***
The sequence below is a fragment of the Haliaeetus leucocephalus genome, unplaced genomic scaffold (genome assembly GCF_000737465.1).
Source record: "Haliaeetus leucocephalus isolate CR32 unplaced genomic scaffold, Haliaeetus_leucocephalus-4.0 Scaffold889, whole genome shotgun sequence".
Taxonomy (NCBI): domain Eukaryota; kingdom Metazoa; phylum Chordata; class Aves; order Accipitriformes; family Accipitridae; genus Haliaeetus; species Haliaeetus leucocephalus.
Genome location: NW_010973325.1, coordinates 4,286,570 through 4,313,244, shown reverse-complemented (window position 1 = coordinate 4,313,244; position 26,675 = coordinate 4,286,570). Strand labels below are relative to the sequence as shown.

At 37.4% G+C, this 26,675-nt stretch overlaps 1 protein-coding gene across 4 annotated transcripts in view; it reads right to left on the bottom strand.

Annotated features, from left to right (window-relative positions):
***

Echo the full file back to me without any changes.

The sequence below is a fragment of the Haliaeetus leucocephalus genome, unplaced genomic scaffold (genome assembly GCF_000737465.1).
Source record: "Haliaeetus leucocephalus isolate CR32 unplaced genomic scaffold, Haliaeetus_leucocephalus-4.0 Scaffold889, whole genome shotgun sequence".
Taxonomy (NCBI): domain Eukaryota; kingdom Metazoa; phylum Chordata; class Aves; order Accipitriformes; family Accipitridae; genus Haliaeetus; species Haliaeetus leucocephalus.
Genome location: NW_010973325.1, coordinates 4,286,570 through 4,313,244, shown reverse-complemented (window position 1 = coordinate 4,313,244; position 26,675 = coordinate 4,286,570). Strand labels below are relative to the sequence as shown.

At 37.4% G+C, this 26,675-nt stretch overlaps 1 protein-coding gene across 4 annotated transcripts in view; it reads right to left on the bottom strand.

Annotated features, from left to right (window-relative positions):